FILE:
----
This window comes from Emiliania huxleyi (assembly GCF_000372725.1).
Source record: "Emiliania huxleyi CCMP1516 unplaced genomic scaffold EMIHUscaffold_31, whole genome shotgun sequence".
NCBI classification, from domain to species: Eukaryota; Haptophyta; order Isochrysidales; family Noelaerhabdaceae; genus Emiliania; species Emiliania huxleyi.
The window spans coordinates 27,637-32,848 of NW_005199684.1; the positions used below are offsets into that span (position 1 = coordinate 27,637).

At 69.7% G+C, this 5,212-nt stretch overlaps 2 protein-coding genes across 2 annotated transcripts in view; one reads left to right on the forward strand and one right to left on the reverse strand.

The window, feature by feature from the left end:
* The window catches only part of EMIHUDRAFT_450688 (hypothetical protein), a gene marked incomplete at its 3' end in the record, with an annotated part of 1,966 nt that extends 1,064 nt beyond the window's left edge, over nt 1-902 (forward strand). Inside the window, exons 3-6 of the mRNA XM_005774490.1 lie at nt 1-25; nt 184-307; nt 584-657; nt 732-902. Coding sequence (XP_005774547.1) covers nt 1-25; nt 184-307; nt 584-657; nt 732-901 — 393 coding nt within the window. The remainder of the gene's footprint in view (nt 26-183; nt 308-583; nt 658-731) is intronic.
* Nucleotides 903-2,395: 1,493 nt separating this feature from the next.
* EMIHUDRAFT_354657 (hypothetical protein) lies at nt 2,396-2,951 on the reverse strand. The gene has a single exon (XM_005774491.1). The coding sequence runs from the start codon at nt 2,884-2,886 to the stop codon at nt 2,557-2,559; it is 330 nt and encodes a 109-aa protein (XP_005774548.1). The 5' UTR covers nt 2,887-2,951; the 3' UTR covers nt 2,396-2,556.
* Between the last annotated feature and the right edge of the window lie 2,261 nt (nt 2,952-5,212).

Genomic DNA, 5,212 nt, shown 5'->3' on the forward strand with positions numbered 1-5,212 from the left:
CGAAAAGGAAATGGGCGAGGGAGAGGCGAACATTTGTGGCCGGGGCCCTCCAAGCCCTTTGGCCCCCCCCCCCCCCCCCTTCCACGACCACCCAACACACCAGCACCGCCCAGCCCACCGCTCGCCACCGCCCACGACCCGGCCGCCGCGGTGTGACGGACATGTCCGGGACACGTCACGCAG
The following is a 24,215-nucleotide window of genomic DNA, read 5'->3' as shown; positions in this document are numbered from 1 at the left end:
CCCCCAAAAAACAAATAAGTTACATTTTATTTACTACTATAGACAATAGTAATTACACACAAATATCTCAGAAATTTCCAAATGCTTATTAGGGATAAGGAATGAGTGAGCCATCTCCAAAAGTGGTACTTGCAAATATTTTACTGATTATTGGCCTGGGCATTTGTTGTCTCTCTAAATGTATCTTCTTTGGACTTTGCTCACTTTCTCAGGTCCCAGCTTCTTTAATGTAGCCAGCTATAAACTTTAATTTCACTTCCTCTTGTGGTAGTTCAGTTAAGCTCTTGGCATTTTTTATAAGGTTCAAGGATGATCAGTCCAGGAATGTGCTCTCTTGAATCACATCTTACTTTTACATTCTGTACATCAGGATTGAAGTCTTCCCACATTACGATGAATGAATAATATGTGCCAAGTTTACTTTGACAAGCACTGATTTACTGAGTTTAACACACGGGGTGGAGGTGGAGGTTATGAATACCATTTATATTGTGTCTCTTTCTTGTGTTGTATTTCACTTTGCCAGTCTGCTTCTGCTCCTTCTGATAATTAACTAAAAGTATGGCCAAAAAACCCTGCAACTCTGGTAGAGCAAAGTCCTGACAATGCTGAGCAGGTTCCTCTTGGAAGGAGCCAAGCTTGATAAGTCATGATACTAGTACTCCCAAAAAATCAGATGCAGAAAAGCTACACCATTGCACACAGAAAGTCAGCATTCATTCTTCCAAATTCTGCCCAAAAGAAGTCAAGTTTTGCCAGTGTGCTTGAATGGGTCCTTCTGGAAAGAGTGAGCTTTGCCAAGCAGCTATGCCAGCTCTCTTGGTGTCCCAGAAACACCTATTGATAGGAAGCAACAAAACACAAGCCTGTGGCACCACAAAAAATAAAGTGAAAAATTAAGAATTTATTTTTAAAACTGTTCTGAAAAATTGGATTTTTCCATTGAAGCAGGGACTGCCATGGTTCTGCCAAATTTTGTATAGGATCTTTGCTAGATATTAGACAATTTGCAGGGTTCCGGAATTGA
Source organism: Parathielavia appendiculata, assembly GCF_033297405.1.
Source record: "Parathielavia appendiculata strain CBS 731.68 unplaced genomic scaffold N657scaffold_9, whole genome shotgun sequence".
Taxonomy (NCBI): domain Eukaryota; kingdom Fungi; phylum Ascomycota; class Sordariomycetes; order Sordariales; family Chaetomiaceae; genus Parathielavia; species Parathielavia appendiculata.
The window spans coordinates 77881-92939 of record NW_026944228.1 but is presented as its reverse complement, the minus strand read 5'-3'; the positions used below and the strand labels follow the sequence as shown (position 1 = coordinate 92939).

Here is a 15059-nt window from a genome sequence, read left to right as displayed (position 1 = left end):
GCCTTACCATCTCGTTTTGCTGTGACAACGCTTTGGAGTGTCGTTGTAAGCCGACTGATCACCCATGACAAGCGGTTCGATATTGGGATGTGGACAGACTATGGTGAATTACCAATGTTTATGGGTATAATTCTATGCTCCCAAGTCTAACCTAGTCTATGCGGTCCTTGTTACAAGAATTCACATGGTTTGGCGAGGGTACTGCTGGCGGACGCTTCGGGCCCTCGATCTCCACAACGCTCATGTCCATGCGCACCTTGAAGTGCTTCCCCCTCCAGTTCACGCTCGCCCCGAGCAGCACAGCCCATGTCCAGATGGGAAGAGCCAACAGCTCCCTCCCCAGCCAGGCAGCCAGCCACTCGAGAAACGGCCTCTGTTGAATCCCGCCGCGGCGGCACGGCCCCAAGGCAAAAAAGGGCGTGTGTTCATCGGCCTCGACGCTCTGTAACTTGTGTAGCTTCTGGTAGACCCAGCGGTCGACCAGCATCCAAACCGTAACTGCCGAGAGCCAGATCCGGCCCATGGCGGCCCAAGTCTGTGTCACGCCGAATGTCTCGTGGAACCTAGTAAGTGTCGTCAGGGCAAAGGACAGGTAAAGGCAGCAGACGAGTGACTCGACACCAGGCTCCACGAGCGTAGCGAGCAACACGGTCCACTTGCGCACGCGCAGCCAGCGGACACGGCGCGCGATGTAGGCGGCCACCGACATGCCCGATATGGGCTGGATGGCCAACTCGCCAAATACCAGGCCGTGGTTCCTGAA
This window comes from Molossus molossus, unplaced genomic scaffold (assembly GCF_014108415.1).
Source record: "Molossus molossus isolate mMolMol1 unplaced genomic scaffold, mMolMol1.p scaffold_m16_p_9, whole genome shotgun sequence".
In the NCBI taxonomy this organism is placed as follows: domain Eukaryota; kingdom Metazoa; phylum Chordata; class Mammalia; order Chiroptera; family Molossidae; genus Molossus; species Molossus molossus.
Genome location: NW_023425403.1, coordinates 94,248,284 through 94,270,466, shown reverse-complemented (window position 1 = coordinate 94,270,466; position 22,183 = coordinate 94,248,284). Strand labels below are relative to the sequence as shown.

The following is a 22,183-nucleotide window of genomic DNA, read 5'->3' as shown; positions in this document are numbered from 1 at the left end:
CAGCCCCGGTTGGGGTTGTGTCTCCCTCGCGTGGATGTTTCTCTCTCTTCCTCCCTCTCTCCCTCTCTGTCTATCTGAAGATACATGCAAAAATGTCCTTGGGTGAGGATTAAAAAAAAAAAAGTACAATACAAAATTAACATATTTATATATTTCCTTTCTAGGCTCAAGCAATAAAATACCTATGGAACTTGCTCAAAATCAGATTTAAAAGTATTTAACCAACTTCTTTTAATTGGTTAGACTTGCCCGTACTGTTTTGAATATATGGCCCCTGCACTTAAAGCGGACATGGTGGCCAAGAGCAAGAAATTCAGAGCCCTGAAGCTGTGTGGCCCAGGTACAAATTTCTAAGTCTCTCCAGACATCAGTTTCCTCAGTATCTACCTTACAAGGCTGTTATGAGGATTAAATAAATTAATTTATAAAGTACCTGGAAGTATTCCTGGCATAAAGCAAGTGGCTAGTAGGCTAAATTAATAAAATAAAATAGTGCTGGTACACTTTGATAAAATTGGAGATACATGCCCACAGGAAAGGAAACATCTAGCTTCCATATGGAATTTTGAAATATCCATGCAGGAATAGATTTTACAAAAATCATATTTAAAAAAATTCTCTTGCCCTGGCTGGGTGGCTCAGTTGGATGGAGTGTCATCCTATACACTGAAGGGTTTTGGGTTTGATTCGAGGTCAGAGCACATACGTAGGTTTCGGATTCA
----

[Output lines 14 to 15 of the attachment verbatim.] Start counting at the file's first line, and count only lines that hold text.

CCCCCAAAAAACAAATAAGTTACATTTTATTTACTACTATAGACAATAGTAATTACACACAAATATCTCAGAAATTTCCAAATGCTTATTAGGGATAAGGAATGAGTGAGCCATCTCCAAAAGTGGTACTTGCAAATATTTTACTGATTATTGGCCTGGGCATTTGTTGTCTCTCTAAATGTATCTTCTTTGGACTTTGCTCACTTTCTCAGGTCCCAGCTTCTTTAATGTAGCCAGCTATAAACTTTAATTTCACTTCCTCTTGTGGTAGTTCAGTTAAGCTCTTGGCATTTTTTATAAGGTTCAAGGATGATCAGTCCAGGAATGTGCTCTCTTGAATCACATCTTACTTTTACATTCTGTACATCAGGATTGAAGTCTTCCCACATTACGATGAATGAATAATATGTGCCAAGTTTACTTTGACAAGCACTGATTTACTGAGTTTAACACACGGGGTGGAGGTGGAGGTTATGAATACCATTTATATTGTGTCTCTTTCTTGTGTTGTATTTCACTTTGCCAGTCTGCTTCTGCTCCTTCTGATAATTAACTAAAAGTATGGCCAAAAAACCCTGCAACTCTGGTAGAGCAAAGTCCTGACAATGCTGAGCAGGTTCCTCTTGGAAGGAGCCAAGCTTGATAAGTCATGATACTAGTACTCCCAAAAAATCAGATGCAGAAAAGCTACACCATTGCACACAGAAAGTCAGCATTCATTCTTCCAAATTCTGCCCAAAAGAAGTCAAGTTTTGCCAGTGTGCTTGAATGGGTCCTTCTGGAAAGAGTGAGCTTTGCCAAGCAGCTATGCCAGCTCTCTTGGTGTCCCAGAAACACCTATTGATAGGAAGCAACAAAACACAAGCCTGTGGCACCACAAAAAATAAAGTGAAAAATTAAGAATTTATTTTTAAAACTGTTCTGAAAAATTGGATTTTTCCATTGAAGCAGGGACTGCCATGGTTCTGCCAAATTTTGTATAGGATCTTTGCTAGATATTAGACAATTTGCAGGGTTCCGGAATTGA
Source organism: Parathielavia appendiculata, assembly GCF_033297405.1.